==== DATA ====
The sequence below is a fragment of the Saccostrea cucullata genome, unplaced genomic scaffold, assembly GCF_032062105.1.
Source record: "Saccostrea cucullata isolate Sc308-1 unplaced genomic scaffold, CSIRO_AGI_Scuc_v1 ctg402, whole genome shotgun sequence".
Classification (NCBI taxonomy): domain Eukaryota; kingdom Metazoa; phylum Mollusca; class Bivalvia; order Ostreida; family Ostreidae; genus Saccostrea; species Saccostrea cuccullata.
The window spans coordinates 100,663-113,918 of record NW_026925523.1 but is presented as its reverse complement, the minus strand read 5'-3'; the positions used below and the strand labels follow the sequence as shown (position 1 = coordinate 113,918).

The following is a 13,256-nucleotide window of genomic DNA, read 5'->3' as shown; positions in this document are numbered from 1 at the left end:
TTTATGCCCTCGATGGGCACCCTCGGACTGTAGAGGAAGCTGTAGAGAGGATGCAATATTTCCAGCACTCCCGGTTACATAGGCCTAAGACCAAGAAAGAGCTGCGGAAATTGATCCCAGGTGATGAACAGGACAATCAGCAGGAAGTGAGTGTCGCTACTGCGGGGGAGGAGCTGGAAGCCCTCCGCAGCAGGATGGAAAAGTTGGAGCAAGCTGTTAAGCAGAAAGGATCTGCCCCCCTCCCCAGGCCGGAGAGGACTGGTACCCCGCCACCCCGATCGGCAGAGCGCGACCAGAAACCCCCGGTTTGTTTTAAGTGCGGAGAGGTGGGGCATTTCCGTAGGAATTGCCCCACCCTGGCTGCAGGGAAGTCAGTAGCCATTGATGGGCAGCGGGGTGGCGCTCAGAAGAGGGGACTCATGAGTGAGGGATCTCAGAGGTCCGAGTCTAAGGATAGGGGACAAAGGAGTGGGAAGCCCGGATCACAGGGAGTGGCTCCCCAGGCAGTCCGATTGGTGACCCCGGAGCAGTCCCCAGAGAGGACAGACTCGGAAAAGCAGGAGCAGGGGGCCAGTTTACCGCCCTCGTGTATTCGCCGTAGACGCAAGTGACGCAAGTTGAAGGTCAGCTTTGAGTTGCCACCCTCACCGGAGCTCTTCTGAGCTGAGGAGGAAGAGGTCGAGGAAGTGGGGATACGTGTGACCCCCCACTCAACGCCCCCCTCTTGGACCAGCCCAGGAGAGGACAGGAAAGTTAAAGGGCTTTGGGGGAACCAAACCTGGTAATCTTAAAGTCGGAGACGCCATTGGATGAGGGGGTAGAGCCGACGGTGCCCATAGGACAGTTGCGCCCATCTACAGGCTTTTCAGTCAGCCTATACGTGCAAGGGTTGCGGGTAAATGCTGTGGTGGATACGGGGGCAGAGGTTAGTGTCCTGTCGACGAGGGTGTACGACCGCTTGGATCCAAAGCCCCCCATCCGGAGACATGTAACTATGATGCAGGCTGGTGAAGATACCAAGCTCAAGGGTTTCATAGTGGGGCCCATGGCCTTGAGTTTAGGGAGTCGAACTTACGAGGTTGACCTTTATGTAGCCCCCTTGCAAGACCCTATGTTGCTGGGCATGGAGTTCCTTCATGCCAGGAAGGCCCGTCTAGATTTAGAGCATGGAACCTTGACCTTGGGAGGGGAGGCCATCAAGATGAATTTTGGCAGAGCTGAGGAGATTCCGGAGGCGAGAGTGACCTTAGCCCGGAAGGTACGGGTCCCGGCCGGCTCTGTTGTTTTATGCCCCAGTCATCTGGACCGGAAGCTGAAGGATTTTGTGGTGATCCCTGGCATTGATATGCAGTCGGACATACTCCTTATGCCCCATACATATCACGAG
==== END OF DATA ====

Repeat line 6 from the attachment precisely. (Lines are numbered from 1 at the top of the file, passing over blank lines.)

TTTATGCCCTCGATGGGCACCCTCGGACTGTAGAGGAAGCTGTAGAGAGGATGCAATATTTCCAGCACTCCCGGTTACATAGGCCTAAGACCAAGAAAGAGCTGCGGAAATTGATCCCAGGTGATGAACAGGACAATCAGCAGGAAGTGAGTGTCGCTACTGCGGGGGAGGAGCTGGAAGCCCTCCGCAGCAGGATGGAAAAGTTGGAGCAAGCTGTTAAGCAGAAAGGATCTGCCCCCCTCCCCAGGCCGGAGAGGACTGGTACCCCGCCACCCCGATCGGCAGAGCGCGACCAGAAACCCCCGGTTTGTTTTAAGTGCGGAGAGGTGGGGCATTTCCGTAGGAATTGCCCCACCCTGGCTGCAGGGAAGTCAGTAGCCATTGATGGGCAGCGGGGTGGCGCTCAGAAGAGGGGACTCATGAGTGAGGGATCTCAGAGGTCCGAGTCTAAGGATAGGGGACAAAGGAGTGGGAAGCCCGGATCACAGGGAGTGGCTCCCCAGGCAGTCCGATTGGTGACCCCGGAGCAGTCCCCAGAGAGGACAGACTCGGAAAAGCAGGAGCAGGGGGCCAGTTTACCGCCCTCGTGTATTCGCCGTAGACGCAAGTGACGCAAGTTGAAGGTCAGCTTTGAGTTGCCACCCTCACCGGAGCTCTTCTGAGCTGAGGAGGAAGAGGTCGAGGAAGTGGGGATACGTGTGACCCCCCACTCAACGCCCCCCTCTTGGACCAGCCCAGGAGAGGACAGGAAAGTTAAAGGGCTTTGGGGGAACCAAACCTGGTAATCTTAAAGTCGGAGACGCCATTGGATGAGGGGGTAGAGCCGACGGTGCCCATAGGACAGTTGCGCCCATCTACAGGCTTTTCAGTCAGCCTATACGTGCAAGGGTTGCGGGTAAATGCTGTGGTGGATACGGGGGCAGAGGTTAGTGTCCTGTCGACGAGGGTGTACGACCGCTTGGATCCAAAGCCCCCCATCCGGAGACATGTAACTATGATGCAGGCTGGTGAAGATACCAAGCTCAAGGGTTTCATAGTGGGGCCCATGGCCTTGAGTTTAGGGAGTCGAACTTACGAGGTTGACCTTTATGTAGCCCCCTTGCAAGACCCTATGTTGCTGGGCATGGAGTTCCTTCATGCCAGGAAGGCCCGTCTAGATTTAGAGCATGGAACCTTGACCTTGGGAGGGGAGGCCATCAAGATGAATTTTGGCAGAGCTGAGGAGATTCCGGAGGCGAGAGTGACCTTAGCCCGGAAGGTACGGGTCCCGGCCGGCTCTGTTGTTTTATGCCCCAGTCATCTGGACCGGAAGCTGAAGGATTTTGTGGTGATCCCTGGCATTGATATGCAGTCGGACATACTCCTTATGCCCCATACATATCACGAG